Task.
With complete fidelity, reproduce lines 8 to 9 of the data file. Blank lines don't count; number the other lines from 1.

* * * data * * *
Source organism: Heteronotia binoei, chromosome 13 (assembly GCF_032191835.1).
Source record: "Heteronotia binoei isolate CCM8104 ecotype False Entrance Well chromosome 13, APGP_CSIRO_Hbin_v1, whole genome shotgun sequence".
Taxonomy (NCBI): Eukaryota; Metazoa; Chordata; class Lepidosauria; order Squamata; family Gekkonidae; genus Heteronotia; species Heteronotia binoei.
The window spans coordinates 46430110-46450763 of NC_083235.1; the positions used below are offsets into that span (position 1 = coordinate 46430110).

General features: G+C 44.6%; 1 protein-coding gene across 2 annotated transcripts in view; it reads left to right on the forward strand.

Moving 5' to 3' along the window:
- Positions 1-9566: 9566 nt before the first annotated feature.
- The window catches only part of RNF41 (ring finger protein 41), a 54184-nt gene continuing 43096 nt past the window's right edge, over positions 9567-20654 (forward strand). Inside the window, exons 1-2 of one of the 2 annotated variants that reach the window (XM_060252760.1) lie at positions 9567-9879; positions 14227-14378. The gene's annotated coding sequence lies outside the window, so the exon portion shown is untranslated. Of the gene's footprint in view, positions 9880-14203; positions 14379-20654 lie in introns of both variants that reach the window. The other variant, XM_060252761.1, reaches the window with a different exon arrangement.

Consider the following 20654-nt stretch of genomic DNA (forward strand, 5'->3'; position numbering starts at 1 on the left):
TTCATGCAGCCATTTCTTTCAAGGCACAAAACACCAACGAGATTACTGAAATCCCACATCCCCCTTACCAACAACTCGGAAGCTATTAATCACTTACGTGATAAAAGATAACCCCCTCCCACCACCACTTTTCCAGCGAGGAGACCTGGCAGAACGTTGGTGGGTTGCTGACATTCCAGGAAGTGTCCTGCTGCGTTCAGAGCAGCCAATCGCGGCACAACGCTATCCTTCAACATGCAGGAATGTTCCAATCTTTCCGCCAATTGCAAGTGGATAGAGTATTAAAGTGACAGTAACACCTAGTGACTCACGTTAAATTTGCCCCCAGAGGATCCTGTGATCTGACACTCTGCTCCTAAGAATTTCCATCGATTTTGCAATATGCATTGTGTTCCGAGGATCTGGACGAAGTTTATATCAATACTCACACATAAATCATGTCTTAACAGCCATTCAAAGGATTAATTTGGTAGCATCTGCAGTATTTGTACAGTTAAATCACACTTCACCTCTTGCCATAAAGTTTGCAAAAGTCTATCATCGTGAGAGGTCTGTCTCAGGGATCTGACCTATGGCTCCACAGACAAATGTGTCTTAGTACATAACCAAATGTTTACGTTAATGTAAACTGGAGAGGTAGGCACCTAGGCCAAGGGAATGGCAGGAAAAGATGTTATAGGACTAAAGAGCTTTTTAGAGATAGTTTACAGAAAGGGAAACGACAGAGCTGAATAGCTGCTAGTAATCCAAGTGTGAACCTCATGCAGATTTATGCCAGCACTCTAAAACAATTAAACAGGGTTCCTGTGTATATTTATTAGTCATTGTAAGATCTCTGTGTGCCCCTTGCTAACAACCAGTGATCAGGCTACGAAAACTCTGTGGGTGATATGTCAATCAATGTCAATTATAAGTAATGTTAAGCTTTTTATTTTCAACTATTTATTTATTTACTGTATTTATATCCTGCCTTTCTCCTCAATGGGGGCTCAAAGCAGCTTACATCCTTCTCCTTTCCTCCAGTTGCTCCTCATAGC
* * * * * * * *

- The window catches only part of RNF41 (ring finger protein 41), a 54184-nt gene continuing 43096 nt past the window's right edge, over positions 9567-20654 (forward strand). Inside the window, exons 1-2 of one of the 2 annotated variants that reach the window (XM_060252760.1) lie at positions 9567-9879; positions 14227-14378. The gene's annotated coding sequence lies outside the window, so the exon portion shown is untranslated. Of the gene's footprint in view, positions 9880-14203; positions 14379-20654 lie in introns of both variants that reach the window. The other variant, XM_060252761.1, reaches the window with a different exon arrangement.

Consider the following 20654-nt stretch of genomic DNA (forward strand, 5'->3'; position numbering starts at 1 on the left):